Boston Red Sox Manager Alex Cora is likely to be suspended at least one season, probably two or more, by Major League Baseball for his role in cheating scandals in Houston and Boston. Associated Press/Phelan M. Ebenhack

This is supposed to be a feel-good week for the Boston Red Sox.

Top prospects are at Fenway Park for the team’s annual rookie development program. The annual Boston Baseball Writers’ dinner will be held on Thursday, a time to reflect on last season. The heavily promoted Winter Weekend fan fest begins Friday in Springfield, Massachusetts, an event manufactured to create offseason buzz for the beloved Sox.

But before the Red Sox could get on to the business of feeling good, they and Manager Alex Cora had to work on something else:

Cora’s letter of resignation.

He cheated, and was caught.

Cora not only knew of the Astros’ illegal sign stealing while serving as Houston’s bench coach – he orchestrated the scheme. Major League Baseball investigated the Astros’ violations – during their World Championship season of 2017 and into the 2018 season – and levied harsh punishments on Monday, including one-year suspensions of General Manager Jeff Luhnow and Manager AJ Hinch (both of whom were subsequently fired by the team’s owner).

Based on MLB’s actions, Cora is going to be suspended for a long time. The reason we don’t know how long? Because Cora is being investigated for another scandal – cheating as the Red Sox manager during Boston’s 2018 World Series run – and MLB is awaiting that outcome.

In other words, Cora has been found guilty of one crime; but, before the judge hands down his sentence, he’ll wait while Cora undergoes another trial.

A logical conclusion is that Cora will be gone at least one season, probably two and maybe more.

The Red Sox would have had no choice but to fire Cora. They could have hired an interim manager to fill in before Cora eventually returns. But a temporary manager is a lame-duck manager with no authority.

Fortunately the team leadership and Cora took care of matters Tuesday night, meeting and then issuing a press release, stating that “given the findings and the Commissioner’s ruling, we collectively decided that it would not be possible for Alex to effectively lead the club …”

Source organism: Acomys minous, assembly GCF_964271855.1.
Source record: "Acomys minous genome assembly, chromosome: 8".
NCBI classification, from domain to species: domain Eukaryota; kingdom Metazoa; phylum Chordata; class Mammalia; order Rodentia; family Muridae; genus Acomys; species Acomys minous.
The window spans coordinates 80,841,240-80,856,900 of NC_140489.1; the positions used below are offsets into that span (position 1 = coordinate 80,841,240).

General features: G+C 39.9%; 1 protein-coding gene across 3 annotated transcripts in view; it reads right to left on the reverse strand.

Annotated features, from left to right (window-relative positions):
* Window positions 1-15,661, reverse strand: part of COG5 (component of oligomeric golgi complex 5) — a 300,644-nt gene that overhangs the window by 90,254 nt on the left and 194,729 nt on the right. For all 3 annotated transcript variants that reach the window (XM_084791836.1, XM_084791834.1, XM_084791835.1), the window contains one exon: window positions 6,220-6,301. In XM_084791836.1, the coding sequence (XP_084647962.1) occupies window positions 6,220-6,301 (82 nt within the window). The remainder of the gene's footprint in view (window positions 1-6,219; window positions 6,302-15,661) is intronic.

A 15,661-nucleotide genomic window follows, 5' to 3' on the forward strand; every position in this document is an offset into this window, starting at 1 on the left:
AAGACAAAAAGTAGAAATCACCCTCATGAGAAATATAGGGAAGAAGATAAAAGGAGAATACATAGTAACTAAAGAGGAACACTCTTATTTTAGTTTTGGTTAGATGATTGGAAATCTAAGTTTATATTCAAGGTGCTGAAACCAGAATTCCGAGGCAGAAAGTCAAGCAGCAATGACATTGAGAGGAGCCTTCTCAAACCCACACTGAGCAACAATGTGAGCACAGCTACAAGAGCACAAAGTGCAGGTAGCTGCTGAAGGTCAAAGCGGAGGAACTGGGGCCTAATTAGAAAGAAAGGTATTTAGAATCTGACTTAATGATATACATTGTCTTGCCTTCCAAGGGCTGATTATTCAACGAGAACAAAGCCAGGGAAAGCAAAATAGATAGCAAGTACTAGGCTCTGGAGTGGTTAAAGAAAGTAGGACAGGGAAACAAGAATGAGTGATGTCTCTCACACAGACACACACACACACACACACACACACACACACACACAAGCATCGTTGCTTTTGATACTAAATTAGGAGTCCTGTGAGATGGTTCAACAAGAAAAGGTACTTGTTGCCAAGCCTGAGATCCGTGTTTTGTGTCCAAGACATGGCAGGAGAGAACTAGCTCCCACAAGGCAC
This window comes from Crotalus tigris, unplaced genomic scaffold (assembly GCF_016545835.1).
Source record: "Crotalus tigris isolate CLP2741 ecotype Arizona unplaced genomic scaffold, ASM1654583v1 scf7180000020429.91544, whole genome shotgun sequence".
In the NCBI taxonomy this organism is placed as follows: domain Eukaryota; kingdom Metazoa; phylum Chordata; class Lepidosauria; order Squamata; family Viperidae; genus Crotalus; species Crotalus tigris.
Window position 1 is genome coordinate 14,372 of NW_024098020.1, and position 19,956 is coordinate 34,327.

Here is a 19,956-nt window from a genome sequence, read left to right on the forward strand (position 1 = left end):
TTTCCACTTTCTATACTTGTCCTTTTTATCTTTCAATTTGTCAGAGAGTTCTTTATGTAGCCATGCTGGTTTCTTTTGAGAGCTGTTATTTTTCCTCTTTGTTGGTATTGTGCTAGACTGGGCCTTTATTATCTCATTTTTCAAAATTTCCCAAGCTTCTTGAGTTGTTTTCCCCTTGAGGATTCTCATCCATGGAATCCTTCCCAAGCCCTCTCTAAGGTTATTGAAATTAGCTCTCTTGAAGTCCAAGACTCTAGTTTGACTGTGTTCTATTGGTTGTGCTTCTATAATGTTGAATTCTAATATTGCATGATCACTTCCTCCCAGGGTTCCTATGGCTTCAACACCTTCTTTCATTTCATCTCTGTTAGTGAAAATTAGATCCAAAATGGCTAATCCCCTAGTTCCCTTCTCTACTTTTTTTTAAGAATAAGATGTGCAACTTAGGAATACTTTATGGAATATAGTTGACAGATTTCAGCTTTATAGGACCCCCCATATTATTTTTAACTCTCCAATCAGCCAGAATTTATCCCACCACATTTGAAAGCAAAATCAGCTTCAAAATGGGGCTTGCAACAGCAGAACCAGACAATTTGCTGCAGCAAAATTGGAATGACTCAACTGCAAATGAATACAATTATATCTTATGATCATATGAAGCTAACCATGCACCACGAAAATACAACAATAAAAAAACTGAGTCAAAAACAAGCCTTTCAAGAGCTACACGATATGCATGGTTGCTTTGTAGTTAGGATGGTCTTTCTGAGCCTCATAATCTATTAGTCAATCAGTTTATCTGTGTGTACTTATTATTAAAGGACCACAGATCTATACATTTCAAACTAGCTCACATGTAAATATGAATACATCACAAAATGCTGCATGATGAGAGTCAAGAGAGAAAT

With Cora gone, new team president Chaim Bloom can bring in his own man, in time to prepare for spring training. This Boston team, despite the disappointment of 2019, can still win.

Owner John Henry fired President Dave Dombrowski and brought in Bloom to establish – or re-establish – a commitment to building the organization. Cora, for all his talents as a baseball man and communicator, could no longer be part of that building. Bloom can start now to find Cora’s replacement.

Is there any doubt that Major League Baseball will not punish Cora to the fullest? Commissioner Rob Manfred released a nine-page statement Monday, explaining his punishment of the Astros (including the suspensions, the loss of first- and second-round draft picks in 2020 and 2021, and a $5 million fine – the highest allowable, according to MLB rules), and Cora is named throughout the statement.

It is Cora who helped create the system to steal signs from other teams – using video monitors and a message system that involved banging on a trash can. In Manfred’s statement, Cora’s name comes up five times before Hinch is mentioned.

Luhnow got punished, according to Manfred, because “it is the job of the General Manager to be aware of the activities of his staff and players …”

Hinch is gone because, even though he said “he did not support his players decoding signs using the monitor installed near the dugout and banging the trash can … Hinch admits he did not stop it and did not notify players or Cora that he disapproved of it, even though the Red Sox were disciplined in September 2017.”

Two crucial parts to that last sentence: the previous discipline of the Red Sox and the mentioning of Cora and the players.

In 2017, the Red Sox – with John Farrell as manager – were caught communicating opponents’ signs, using video monitors and smart watches. Boston was fined, and Manfred sent out a warning that “future violations would be taken seriously by my office.”

Manfred is apparently taking it seriously. Yet he is not punishing the players because it is “both difficult and impractical.” Instead, in a baseball sense, Manfred is going after the adults in the room.

The finger points at Cora. From Manfred’s statement:

“Cora arranged for a video room technician to install a monitor, displaying the center field camera feed, immediately outside of the Astros’ dugout …

“Cora began to call the replay review room on the replay phone to obtain sign information …

“Witnesses consistently describe this new scheme as player-driven … with the exception of Cora …

“Cora was involved in developing both the banging scheme and utilizing the replay review room to decode and transmit signs. Cora participated in both schemes, and through his active participation, implicitly condoned the players’ conduct.

“I will withhold determining the appropriate level of discipline for Cora until after the (Department of Investigations) completes its investigation (of the 2018 Red Sox) while Cora was the manager.”

Cora was the manager. No more. He should have occupied his Fenway Park office for years to come. He was seemingly made for the job, deftly able to handle his players and Boston’s pressurized market. But Cora made big mistakes, with Houston and, apparently, with the Red Sox.

He had to go.

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